222 Putnam Street
Marietta

, OH

The Peoples Bank Theatre, built in 1919 and called the Hippodrome, marks an age when movies transitioned from silent films and nickelodeons into a major national industry and pastime. Designed by Columbus architect Fred Elliott for the C&M (Cambridge and Marietta) Amusement Company, the theatre featured a granite archway, 1,200 seats, a 35-by-55-foot stage, an orchestra pit, and the first air conditioning of its kind in Marietta. The Hippodrome opened May 9, 1919 with the silent film Daddy Long Legs, starring Mary Pickford. Shea Theatres of New York bought the Hippodrome and remodeled it in 1949, replacing the Hippodrome’s distinctive stone archway with a two-story southern colonial-style facade. Renamed the “Colony,” it opened June 25, 1949, showing the Esther Williams’ musical Neptune’s Daughter. (Continued on other side)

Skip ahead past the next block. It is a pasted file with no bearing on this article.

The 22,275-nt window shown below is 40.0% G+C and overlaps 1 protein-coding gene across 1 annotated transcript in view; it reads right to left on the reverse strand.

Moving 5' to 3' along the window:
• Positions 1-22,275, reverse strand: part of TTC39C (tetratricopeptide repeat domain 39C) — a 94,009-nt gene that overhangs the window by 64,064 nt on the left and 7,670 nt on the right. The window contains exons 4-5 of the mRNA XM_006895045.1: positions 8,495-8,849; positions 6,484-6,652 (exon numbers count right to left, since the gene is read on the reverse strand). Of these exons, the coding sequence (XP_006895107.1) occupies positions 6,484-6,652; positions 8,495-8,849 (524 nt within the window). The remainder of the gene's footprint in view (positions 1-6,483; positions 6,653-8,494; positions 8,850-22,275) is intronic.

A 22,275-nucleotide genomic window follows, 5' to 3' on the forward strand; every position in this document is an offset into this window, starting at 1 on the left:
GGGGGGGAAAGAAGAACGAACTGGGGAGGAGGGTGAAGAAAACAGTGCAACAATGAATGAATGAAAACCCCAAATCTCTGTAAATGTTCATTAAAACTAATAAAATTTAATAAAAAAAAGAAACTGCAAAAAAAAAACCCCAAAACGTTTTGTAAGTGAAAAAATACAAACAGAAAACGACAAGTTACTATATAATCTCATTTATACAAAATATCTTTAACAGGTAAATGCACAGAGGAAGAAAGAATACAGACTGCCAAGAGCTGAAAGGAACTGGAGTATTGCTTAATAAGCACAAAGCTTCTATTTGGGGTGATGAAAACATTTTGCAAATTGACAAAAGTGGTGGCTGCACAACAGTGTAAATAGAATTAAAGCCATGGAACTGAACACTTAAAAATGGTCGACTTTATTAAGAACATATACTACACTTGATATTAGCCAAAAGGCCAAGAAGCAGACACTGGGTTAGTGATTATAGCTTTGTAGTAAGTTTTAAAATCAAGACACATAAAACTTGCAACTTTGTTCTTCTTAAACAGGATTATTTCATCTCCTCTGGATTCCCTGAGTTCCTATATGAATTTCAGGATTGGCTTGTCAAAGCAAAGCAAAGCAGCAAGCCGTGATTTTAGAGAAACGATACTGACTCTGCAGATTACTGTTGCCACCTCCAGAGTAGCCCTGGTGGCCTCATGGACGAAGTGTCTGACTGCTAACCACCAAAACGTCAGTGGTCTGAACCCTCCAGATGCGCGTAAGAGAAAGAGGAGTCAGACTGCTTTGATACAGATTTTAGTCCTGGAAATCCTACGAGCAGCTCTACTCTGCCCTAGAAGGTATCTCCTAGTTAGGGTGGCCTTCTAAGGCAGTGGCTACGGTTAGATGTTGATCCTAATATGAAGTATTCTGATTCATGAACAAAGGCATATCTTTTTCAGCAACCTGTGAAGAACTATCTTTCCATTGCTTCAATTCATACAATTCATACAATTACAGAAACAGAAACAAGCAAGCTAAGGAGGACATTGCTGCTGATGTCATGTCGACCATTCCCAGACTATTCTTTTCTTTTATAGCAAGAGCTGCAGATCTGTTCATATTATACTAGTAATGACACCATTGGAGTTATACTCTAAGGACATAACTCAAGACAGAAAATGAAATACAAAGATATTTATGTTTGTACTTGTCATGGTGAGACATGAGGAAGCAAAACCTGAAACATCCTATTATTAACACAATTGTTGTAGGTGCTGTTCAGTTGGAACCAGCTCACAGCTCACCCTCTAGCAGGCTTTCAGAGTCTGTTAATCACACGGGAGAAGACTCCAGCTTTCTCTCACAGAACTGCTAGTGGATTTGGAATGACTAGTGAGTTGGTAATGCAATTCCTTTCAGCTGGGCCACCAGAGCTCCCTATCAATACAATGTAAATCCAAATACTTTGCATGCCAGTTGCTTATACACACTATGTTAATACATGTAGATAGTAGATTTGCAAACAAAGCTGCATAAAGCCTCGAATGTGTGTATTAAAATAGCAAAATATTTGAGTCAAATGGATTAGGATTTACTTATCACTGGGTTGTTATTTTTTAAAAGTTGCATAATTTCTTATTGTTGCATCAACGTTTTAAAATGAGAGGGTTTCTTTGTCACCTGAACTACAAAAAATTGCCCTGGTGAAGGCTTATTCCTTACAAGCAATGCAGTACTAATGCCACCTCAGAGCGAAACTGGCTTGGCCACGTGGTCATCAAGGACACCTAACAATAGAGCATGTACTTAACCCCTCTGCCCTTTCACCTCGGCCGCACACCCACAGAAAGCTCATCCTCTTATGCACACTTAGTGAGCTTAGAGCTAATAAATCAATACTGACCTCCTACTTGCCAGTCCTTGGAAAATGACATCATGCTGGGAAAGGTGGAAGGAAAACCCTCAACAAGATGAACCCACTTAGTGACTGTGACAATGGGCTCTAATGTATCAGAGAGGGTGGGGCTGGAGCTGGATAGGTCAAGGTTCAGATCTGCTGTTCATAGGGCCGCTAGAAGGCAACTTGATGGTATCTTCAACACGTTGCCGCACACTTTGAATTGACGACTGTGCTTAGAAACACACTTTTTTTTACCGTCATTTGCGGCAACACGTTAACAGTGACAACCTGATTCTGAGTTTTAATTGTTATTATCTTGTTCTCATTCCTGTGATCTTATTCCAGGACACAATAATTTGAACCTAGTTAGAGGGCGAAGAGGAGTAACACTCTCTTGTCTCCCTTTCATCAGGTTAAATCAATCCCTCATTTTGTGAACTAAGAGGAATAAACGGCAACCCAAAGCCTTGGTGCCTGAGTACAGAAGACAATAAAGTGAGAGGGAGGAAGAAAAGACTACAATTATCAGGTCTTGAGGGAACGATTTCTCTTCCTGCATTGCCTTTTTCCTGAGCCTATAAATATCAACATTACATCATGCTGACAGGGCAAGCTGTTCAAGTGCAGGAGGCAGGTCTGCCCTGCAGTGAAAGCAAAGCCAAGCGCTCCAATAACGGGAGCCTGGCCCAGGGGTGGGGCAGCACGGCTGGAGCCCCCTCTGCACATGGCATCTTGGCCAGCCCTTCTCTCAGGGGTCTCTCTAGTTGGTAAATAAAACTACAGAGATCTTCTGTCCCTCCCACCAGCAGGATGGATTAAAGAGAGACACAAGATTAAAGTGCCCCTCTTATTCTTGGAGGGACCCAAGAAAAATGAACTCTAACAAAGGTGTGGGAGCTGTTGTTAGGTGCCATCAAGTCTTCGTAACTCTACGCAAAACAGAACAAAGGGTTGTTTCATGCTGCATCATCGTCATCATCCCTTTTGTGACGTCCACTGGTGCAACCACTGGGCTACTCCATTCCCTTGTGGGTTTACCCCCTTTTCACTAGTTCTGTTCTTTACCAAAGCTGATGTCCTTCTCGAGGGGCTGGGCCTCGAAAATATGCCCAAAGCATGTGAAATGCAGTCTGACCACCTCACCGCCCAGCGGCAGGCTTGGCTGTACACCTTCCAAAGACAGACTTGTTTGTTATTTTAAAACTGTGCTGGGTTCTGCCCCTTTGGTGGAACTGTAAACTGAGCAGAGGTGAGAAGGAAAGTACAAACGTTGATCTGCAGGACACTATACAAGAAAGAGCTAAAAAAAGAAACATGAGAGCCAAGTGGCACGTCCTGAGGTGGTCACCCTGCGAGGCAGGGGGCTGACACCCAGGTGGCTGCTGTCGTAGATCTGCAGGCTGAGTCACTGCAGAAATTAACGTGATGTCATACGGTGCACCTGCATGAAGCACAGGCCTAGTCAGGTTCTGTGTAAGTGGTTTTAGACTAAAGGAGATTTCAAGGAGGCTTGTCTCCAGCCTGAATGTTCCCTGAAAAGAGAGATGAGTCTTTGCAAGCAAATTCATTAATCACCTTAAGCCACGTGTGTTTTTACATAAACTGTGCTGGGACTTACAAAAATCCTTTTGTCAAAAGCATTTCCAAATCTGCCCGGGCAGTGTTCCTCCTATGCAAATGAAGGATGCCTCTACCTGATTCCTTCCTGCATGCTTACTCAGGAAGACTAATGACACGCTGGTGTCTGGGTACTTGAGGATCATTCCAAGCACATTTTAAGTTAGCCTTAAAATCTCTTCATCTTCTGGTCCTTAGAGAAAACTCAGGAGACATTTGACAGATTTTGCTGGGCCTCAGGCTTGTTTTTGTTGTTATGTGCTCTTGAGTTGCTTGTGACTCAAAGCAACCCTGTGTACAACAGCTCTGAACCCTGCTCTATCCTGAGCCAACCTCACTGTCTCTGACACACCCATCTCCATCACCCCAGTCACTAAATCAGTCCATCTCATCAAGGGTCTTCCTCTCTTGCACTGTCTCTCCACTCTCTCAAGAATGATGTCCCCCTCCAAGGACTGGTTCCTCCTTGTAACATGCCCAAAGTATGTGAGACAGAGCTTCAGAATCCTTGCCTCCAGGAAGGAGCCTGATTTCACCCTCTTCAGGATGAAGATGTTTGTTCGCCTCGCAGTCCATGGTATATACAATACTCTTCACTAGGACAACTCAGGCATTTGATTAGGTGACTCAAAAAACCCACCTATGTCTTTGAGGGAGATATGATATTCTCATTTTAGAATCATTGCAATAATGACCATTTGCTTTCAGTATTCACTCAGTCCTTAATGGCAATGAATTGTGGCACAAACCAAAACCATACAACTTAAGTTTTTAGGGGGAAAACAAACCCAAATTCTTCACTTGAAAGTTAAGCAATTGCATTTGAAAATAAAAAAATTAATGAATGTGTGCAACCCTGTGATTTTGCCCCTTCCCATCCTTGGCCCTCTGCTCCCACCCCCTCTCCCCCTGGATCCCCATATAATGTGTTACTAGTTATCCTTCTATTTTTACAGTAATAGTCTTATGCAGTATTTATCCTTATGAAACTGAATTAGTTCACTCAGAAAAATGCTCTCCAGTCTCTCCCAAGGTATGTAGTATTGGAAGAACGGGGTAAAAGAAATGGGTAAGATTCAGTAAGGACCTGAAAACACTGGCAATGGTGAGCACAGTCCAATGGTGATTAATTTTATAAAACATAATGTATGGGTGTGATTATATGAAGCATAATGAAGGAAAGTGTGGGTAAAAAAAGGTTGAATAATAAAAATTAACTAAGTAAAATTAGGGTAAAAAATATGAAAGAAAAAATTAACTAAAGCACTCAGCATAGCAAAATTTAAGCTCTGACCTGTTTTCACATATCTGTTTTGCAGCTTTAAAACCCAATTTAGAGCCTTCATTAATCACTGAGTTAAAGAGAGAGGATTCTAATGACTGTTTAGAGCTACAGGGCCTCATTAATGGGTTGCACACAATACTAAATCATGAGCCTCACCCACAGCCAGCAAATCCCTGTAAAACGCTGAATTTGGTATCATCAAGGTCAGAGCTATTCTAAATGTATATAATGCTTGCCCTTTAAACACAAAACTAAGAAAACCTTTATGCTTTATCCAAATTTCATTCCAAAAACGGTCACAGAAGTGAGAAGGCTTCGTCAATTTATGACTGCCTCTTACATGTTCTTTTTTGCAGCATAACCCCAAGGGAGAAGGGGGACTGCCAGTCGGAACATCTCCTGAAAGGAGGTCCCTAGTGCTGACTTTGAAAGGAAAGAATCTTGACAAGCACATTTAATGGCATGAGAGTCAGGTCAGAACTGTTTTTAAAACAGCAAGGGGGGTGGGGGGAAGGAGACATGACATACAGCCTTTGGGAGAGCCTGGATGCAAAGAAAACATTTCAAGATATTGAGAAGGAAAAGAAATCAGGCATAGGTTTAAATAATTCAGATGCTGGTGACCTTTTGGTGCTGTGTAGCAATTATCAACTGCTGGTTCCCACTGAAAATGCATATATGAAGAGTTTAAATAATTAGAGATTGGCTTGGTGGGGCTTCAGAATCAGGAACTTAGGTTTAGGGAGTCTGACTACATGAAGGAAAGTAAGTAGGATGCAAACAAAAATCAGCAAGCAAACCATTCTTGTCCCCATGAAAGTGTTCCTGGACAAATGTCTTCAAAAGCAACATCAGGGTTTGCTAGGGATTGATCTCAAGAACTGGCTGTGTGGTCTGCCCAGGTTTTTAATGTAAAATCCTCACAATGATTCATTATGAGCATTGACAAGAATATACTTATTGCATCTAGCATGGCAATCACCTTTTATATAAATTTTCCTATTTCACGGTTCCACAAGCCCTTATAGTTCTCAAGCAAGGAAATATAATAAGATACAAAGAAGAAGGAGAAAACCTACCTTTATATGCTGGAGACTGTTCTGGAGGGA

Across from 1201 E Market Street
Akron

, OH

Industrialist and entrepreneur Franklin Augustus Seiberling (1859-1955) named his fledgling rubber goods manufacturing company “Goodyear” to honor Charles Goodyear, the man who invented the vulcanization process for curing rubber. Seiberling founded the company with his brother, Charles Willard, because of their desire to participate in an enterprise that afforded an “opportunity for invention.” Incorporated in 1898, Goodyear Tire and Rubber Company rapidly grew with the young automotive industry and helped establish Akron as the “Rubber Capital of the World.” Among Seiberling’s many significant inventions were the tire-making machine and the detachable wheel rim. He resigned from Goodyear in 1921 and went on to found the Seiberling Rubber Company. Stan Hywet Hall, F.A. Seiberling’s estate in west Akron, is a National Historic Landmark.